WAMU 88.5 : News

Filed Under:

Maryland House Passes Gun Control Bill

Play associated audio
Fingerprints would be required to purchase a handgun in Maryland, under the new law.
Keith Lafaille: http://www.flickr.com/photos/klafaille/6218726857/
Fingerprints would be required to purchase a handgun in Maryland, under the new law.

The Maryland House of Delegates has approved a gun-control measure proposed by Democratic Gov. Martin O'Malley, which would give the state some of the toughest regulations in the nation.

The bill has a number of differences from a measure the Senate passed more than a month ago. The two chambers will have to work out the differences before the General Assembly adjourns at midnight next Monday.

Still, the House and Senate are largely in agreement on the major parts of the bill. They include a fingerprinting requirement to get a license for handguns and an assault weapons ban. The legislation also would limit magazines to 10 bullets.

Senate President Thomas V. Mike Miller announced the Senate will hold two sessions today in order to take up the bill.

O'Malley proposed the bill in the aftermath of December's massacre at a Newtown, Conn., school, where a gunman killed 20 children and six adults before committing suicide.

NPR

Cult Survivor Documents 2 Decades Inside 'Holy Hell'

Will Allen directed the documentary Holy Hell, which depicts his experience as a videographer and member of The Buddhafield cult. Allen used his own footage, as well as his interviews with other former members, to make this documentary.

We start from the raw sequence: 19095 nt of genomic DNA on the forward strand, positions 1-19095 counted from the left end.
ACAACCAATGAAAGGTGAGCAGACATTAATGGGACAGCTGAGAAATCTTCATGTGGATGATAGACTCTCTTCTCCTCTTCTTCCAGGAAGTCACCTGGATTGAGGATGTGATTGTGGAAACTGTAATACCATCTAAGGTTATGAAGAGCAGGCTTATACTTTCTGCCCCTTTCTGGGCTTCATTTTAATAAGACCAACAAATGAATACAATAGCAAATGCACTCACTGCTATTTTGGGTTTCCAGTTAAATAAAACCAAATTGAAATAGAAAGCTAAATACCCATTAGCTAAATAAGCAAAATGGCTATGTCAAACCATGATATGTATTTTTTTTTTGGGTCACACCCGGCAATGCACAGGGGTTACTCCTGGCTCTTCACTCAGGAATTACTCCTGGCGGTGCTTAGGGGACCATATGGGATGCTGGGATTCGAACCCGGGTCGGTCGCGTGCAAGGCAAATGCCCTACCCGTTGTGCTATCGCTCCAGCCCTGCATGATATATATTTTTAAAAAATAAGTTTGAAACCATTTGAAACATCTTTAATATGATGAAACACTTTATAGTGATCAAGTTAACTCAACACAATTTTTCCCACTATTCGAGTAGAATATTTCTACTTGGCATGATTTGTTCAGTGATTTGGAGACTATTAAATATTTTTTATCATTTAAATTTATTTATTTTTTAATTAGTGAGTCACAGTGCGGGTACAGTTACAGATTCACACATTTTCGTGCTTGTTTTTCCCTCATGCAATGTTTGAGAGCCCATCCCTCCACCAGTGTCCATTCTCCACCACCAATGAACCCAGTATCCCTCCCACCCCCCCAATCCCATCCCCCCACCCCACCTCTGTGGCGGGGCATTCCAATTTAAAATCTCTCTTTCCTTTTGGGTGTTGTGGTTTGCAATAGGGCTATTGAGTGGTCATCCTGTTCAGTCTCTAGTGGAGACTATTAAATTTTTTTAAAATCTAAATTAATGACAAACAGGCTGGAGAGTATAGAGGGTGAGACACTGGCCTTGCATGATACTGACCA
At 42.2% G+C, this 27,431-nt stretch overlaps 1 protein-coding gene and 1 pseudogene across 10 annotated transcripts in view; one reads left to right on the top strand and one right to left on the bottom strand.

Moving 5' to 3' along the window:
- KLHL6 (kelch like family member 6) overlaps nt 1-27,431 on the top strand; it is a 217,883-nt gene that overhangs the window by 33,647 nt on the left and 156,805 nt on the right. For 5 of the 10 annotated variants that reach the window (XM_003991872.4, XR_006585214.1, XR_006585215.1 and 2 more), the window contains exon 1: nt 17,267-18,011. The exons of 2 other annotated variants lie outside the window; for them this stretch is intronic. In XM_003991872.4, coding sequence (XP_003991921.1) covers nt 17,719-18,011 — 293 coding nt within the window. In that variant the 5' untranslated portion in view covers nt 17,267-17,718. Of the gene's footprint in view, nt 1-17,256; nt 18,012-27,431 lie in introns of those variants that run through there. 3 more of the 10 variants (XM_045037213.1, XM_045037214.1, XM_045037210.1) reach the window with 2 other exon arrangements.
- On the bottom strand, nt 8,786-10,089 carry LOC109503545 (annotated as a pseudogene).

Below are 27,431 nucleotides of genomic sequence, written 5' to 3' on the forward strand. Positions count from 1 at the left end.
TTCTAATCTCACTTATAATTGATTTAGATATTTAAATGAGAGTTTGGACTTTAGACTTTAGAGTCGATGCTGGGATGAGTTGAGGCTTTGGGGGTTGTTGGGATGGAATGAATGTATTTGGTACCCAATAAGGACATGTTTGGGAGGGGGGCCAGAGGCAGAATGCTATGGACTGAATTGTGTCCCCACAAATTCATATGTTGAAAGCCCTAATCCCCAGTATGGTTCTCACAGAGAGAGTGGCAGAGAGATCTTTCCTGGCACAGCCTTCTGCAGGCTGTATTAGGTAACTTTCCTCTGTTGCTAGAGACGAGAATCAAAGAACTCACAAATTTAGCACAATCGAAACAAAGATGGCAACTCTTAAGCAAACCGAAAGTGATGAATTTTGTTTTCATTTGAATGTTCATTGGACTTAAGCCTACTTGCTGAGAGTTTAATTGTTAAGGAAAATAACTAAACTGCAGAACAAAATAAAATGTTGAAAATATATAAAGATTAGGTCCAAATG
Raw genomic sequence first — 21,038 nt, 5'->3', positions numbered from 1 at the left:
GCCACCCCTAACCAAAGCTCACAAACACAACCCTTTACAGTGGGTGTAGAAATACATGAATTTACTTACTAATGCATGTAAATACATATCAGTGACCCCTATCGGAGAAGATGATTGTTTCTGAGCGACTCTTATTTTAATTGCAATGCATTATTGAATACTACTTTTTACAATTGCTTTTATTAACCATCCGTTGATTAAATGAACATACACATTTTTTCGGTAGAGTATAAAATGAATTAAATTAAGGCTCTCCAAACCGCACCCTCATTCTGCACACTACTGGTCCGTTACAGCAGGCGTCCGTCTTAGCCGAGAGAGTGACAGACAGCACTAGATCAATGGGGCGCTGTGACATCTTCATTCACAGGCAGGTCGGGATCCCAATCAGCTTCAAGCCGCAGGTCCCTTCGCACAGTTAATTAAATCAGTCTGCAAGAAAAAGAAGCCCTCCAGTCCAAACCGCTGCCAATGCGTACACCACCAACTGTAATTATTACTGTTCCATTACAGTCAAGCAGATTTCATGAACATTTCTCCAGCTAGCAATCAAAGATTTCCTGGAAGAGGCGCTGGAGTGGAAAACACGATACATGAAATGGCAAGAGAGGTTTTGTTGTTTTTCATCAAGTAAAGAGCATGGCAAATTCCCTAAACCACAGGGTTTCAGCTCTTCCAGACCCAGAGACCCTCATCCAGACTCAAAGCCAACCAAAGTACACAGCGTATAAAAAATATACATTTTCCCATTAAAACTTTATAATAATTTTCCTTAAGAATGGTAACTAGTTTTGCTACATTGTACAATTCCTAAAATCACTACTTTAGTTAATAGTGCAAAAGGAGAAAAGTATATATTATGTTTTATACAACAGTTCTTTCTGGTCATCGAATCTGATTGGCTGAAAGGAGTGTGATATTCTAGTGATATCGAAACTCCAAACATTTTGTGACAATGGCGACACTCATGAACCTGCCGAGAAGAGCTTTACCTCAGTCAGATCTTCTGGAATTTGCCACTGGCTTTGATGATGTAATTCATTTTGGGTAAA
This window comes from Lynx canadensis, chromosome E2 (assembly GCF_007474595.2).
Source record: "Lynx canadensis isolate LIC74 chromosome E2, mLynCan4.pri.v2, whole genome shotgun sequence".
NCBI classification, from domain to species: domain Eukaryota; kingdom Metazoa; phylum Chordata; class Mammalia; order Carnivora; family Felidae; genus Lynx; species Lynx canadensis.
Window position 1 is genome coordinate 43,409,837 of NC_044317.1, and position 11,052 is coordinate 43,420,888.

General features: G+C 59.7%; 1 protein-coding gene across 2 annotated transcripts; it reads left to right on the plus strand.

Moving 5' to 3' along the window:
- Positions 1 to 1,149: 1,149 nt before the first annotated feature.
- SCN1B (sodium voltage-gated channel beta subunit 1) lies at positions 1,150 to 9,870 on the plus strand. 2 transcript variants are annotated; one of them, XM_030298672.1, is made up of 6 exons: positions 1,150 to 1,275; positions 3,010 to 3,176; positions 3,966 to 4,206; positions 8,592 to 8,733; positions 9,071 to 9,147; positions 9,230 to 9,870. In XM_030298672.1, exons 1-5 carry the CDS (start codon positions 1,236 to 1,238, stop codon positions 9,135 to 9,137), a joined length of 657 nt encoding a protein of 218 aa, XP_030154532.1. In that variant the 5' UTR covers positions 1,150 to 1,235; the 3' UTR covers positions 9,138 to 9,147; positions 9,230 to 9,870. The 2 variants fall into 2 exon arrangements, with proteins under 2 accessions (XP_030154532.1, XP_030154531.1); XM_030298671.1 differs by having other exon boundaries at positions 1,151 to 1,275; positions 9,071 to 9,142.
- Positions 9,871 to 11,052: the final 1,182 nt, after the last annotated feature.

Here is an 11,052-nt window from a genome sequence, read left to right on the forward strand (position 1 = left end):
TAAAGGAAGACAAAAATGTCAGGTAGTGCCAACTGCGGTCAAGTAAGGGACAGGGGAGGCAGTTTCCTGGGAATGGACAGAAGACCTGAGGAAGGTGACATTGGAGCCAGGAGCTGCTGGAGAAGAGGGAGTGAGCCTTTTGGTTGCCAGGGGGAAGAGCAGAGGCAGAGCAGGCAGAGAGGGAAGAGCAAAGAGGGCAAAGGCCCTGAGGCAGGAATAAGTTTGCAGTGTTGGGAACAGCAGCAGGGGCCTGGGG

NPR

Evaporated Cane Juice? Puh-leeze. Just Call It Sugar, FDA Says

Companies cultivating a healthful image often list "evaporated cane juice" in their products' ingredients. But the FDA says it's really just sugar, and that's what food labels should call it.
NPR

GOP Congressman Defends House Zika Funding Package

NPR's Audie Cornish talks with Rep. Tom Cole of Oklahoma about why the House funding package is enough for now to confront the spread of the Zika virus in the U.S.
NPR

After Departure Of Uber, Lyft In Austin, New Companies Enter The Void

Earlier this month, voters in Austin, Texas, rejected an effort to overturn the city's rules for ride-hailing companies. Uber and Lyft tried to prevent fingerprinting of their drivers, and now both have left town. A few other ride-share companies have popped up to help fill the void. NPR explores how people are getting around town without Uber and Lyft.

Leave a Comment

Help keep the conversation civil. Please refer to our Terms of Use and Code of Conduct before posting your comments.